• Looking forward for the Android app version! Anyways, really wanted to ask you if you have a playlist online of all that great selection of music? I loved all the ones that appeared in the video.

  • too bad you monetize this so much. paying for the app is fine, but free downloads or at least playlists for the music you were playing would be appreciated

  • this is amazing!!!!! along with cognitive, An incredible balance for him to absorb would be these books NVC from Marshall Rosenberg, The Four Agreements, from Miguel Ruiz/

  • Qué alivio!!! Porque a pesar d q conozco tanto ingles como francés (estudiados durante 6 años both y siendo mi idioma materno el español)cuando estoy en Europa MEZCLO ambos y me paralizo!!!!
    Gracias x hacerme saber q no soy tan inútil como suponía!!!

  • Interesting, social brain maybe is the reason why learning through internet is not as effective as learning a new major in the campus.

  • Dog/domesticated animals carrie virus/disease that manipulates Brian chemistry. For slaver/capitalist. Man/omaga never lays with animal. Bad for development of mind.

  • I agree with you. I’m an english teacher with students that have parents with different language and I think is amazing how they can talk, understanding and decoding at the same time when at home enviroment is mexican mother and American father.

  • Hi Rick,

    My son, Noah, has perfect pitch. He started playing the cello when he was 6 1/2. His teacher noticed his perfect pitch when he was around eight or nine.

    What are your thoughts on concert pitch frequency? Noah has long been bothered by “the whole world” (of music) being sharp. He likes to play his cello flatter than the tuner indicates as exact 440 A. (It’s still within A, just a little flatter.)

    Being a Suzuki mom, at his side during every practice, I have disagreed with him over the years about this. Still, he maintained that his teacher’s cello, her piano, my cello, all music was “sharp”. I just figured his perfect pitch wasn’t exactly perfect after all. Last month, a Suzuki Institute master class teacher told me that she allowed him to play his recital piece as he pleased, with his cello tuned down. When he played, she said he uttered a relieved/happy sigh. Then she started talking about numbers, 440 in particular. She said that he either liked it or didn’t like it; I wasn’t understanding at the time. I asked him about it later, trying to take him more seriously. Eventually, I began to research and came across an article about “sonic purists”. I’m not sure what to think of all of it, But when Noah and I discovered that we could change our electric piano’s frequency to A432Hz, he was very happy to play it. Now he’s experimenting, and seems to like a A436Hz, maybe 437Hz. I still don’t really understand all of it, but I’m happy that his ear is happy. However, I feel bad that he is not fully happy with the rest of the musical world. He told me that he just has to “deal with it”. He enjoys playing his cello, and now is enjoying playing the piano, though without formal training. And he truly has enjoyed playing in groups, albeit A440 Hz.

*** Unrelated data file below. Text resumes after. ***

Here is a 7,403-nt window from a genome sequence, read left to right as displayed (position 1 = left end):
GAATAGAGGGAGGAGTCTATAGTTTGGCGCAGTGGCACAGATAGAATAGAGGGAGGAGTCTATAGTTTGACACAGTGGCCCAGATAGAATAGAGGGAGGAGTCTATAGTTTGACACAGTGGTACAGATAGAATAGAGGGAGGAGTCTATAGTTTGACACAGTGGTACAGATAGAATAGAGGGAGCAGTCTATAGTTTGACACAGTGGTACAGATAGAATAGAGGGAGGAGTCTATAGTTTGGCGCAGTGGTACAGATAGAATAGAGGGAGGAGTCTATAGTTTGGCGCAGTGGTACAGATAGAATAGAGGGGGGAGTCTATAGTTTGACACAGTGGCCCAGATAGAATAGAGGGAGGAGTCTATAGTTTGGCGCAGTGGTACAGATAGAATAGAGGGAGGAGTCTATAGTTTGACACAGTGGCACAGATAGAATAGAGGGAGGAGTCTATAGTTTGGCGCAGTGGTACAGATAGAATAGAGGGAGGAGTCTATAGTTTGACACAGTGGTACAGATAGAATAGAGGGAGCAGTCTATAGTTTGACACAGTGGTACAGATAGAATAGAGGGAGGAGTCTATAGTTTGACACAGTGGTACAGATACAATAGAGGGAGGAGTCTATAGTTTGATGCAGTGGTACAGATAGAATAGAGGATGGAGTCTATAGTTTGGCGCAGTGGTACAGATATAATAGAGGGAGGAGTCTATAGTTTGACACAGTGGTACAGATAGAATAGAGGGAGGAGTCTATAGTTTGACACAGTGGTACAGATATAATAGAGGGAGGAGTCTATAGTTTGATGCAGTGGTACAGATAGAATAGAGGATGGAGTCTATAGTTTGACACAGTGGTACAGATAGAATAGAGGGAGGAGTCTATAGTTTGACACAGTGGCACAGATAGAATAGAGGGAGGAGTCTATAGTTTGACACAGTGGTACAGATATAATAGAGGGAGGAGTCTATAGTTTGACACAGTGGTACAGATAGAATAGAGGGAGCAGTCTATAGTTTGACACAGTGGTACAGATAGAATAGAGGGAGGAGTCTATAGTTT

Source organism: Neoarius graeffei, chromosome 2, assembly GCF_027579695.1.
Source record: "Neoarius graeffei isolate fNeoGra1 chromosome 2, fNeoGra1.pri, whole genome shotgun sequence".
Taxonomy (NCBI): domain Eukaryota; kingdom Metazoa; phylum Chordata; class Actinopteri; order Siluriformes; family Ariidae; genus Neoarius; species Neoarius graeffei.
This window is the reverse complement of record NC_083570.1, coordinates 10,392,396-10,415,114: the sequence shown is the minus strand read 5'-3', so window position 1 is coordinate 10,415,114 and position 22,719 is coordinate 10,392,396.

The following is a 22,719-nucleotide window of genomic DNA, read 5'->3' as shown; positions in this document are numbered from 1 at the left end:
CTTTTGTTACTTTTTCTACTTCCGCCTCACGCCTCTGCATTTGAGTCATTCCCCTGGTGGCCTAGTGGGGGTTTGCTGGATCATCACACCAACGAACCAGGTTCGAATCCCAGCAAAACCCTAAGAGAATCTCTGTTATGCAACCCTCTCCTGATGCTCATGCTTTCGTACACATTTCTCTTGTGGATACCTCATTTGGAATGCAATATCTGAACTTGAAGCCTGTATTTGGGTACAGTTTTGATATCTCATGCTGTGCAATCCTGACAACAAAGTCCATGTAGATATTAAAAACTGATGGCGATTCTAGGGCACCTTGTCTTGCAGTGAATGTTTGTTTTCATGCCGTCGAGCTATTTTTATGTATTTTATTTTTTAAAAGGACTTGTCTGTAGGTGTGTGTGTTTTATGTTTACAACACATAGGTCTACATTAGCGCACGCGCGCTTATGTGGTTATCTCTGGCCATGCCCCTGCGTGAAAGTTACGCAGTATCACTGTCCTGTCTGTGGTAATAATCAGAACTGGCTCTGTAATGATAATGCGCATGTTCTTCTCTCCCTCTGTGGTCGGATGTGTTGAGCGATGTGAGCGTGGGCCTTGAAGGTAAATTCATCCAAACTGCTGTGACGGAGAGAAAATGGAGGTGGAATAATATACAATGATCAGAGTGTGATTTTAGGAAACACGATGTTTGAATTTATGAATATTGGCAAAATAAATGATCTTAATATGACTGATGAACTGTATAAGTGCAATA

Is Dylan happy with A440Hz?

  • Thats interesting. In my case, no one taught me to speak any language. I learned what I had heard from other people. I was 12yo already when I learned our dialect language for 1yr. After that, just few months when I speak our native language.. Now, ive been living in the US for 3yrs. I didnt speak or write a sentence in English. I hve been studying in English now for 1yr.. Then I hve learned basic in Spanish..:))) I am 30yo now..:)) wish I am still young

  • That’s a great and very informative talk. However, you’re wrong about autism. Autism is not a disability, it is a super power. Autistic brains are more sensitive and can reach higher states of development in comparison to neurotypical brains, but need longer maturation periods.

  • Dr. Susan Bookheimer: Have there ever been studies t correlate the concentration of Myelin to the Plaque that is responsible for Alzheimer’s disease during the aging of the Brain!

  • thank you! Always believed this. Also believed that it made me smarter. My home was Spanish and English and now fluent in both.

  • You are great Mr.Beato! How can an adult s
    use this app for his own good…When it’s too late for an ear to grown up as musical one?

  • bravo maddam, admiring the examples of metophirical enviromental growth and saroundings
    question is storage build up of oter knowledge and confusion of multiple languages with a minimum of 4